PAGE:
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Wind Turbine Alignment in High Winds

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By on February 18, 2016

Precision alignment of the generator to the gearbox in a wind turbine (the high speed shaft) is critical to proper operation. 60 percent of wind turbine downtime is related to drive train failure: gearbox, generator, main shaft, and their associated bearings. We also know from industry studies that misalignment of rotating machinery is responsible for more than half of all bearing failures. It is for these reasons that shaft alignment checks in a wind turbine should be a very important part of any maintenance program.

Wind turbines start generating power at a wind speed of approximately 3 to 4 m/s (meters per second),
1 m/s equals approximately 2.2 MPH. This is called the cut in speed. Sustained electrical production usually takes place somewhere between 15 to 17 m/s wind speed and the maximum speed a turbine can tolerate is called the cut out speed and is usually about 25 m/s. Between 4 and 8 m/s, you can feel a definite “swaying” of the tower. So, is it always possible to check or perform a shaft alignment on a wind turbine? Actually no.

When performing a precision shaft alignment, it is preferred that there is minimal movement or vibration in the equipment being aligned. In a wind turbine, there is almost always dynamic movement in the nacelle caused by the wind swaying the tower from side to side. In higher winds, the top of the tower can sway several feet from side to side, which can typically be seen in the inclinometer values on a precision laser alignment system. If you can sense the tower swaying then so can the laser alignment system. Fixturlaser Laser Alignment Systems have “filters” the technician can select to compensate for dynamic movement or vibration, however there is an upper wind speed limit for safely performing shaft alignments uptower which will vary depending upon the wind turbine OEM and or the specific wind site.

At a recent training class we performed shaft alignments in two different GE 1.5MW wind turbines. The first turbine was aligned early in the morning in moderate wind speeds of approx. 2-5 m/s, the alignment went smoothly and we completed the alignment in about 45 minutes with excellent alignment results.

The second turbine proved to be challenging. After lunch, the wind had picked up a little but was still acceptable. By the time we got uptower with all of the tools, equipment, and personnel the wind speed had increased to 10 m/s sustained with gusts up to 15 m/s. We were definitely feeling the tower rocking back and forth!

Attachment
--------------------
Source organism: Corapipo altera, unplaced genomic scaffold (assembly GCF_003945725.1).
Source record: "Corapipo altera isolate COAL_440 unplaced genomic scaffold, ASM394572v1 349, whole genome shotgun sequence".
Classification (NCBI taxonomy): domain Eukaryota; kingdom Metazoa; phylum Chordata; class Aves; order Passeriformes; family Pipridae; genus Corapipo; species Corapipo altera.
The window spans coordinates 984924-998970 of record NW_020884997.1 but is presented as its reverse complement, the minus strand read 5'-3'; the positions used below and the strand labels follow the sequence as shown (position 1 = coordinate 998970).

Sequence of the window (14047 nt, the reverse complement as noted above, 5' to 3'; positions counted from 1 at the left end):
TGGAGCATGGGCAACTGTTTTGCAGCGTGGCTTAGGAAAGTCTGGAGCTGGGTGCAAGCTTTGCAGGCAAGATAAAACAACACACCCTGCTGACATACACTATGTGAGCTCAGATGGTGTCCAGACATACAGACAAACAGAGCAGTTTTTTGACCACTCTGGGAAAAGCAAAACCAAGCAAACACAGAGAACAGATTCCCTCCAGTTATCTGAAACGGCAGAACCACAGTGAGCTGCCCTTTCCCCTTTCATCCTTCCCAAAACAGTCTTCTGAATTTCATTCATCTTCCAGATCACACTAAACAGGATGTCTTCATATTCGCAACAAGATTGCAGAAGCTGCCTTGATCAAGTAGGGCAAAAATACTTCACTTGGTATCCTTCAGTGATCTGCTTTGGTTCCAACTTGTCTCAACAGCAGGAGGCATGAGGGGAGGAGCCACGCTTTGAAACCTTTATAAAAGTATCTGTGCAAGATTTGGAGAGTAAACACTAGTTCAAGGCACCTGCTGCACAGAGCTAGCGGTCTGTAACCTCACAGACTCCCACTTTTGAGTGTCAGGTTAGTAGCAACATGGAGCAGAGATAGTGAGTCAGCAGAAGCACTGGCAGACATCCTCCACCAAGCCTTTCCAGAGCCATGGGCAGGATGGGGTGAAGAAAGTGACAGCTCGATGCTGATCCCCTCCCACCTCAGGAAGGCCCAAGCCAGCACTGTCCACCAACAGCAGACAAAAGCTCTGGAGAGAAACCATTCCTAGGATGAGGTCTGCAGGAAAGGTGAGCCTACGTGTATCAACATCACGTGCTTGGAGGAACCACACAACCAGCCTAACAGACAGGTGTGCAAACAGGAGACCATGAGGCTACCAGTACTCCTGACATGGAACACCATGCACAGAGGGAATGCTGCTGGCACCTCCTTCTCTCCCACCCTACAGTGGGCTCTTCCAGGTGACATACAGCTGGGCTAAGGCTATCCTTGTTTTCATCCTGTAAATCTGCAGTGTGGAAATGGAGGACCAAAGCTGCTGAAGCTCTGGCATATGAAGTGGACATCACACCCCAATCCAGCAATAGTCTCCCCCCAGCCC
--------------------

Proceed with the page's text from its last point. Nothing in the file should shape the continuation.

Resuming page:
After setting up the Go-Wind Laser Alignment System we were seeing the dynamic movement created by the high winds.

GE S Sensor Mount         GE M Sensor Mount

The inclinometers in each sensor were indicating movement of approximately .5 degrees. This was making things difficult, so we increased the sampling time to compensate for the high winds and were progressing in the right direction.

GO Wind a

As fate would have it, the wind speed continued to increase to 17 m/s sustained and was gusting to 22 m/s which was over the site’s limit to perform a precision shaft alignment.

When dealing with excessive dynamic motion, the position of the machine’s rotational shaft centerlines are changing which can influence the alignment results. Setting “vibration” filters can compensate for this movement, however there is a limit. If at all possible it is best to attempt the high speed shaft alignment in wind turbines when the winds are light.

About the Author

James Pekarek joined VibrAlign in 2013. He has 18 years of experience in machine installation, electrical systems, maintenance and service management.

James began his career in the automation industry installing and maintaining various types of machinery and performing technical training to customers in the semiconductor industry. He spent 3 years with Cummins Industrial Power Generation as Service Manager. James also spent 3 1/2 years as lead Electrical Instructor at a vocational college serving the Wind Industry. While there, he gained his NFPA 70E certification as well as NEC 1910. James is also a certified Electrical Safety Instructor.

During his technical instruction career, James was introduced to VibrAlign and many of the products. He was impressed by the company philosophy and values and decided to pursue a career as a technical instructor with us.

James and his family live in Vancouver, Washington. He enjoys the outdoors, family time and building cars.

One response to “Wind Turbine Alignment in High Winds”

  1. Mike Hinkley says:

    Does this mean that the alignment will be continuously changing as the tower sways with the wind?

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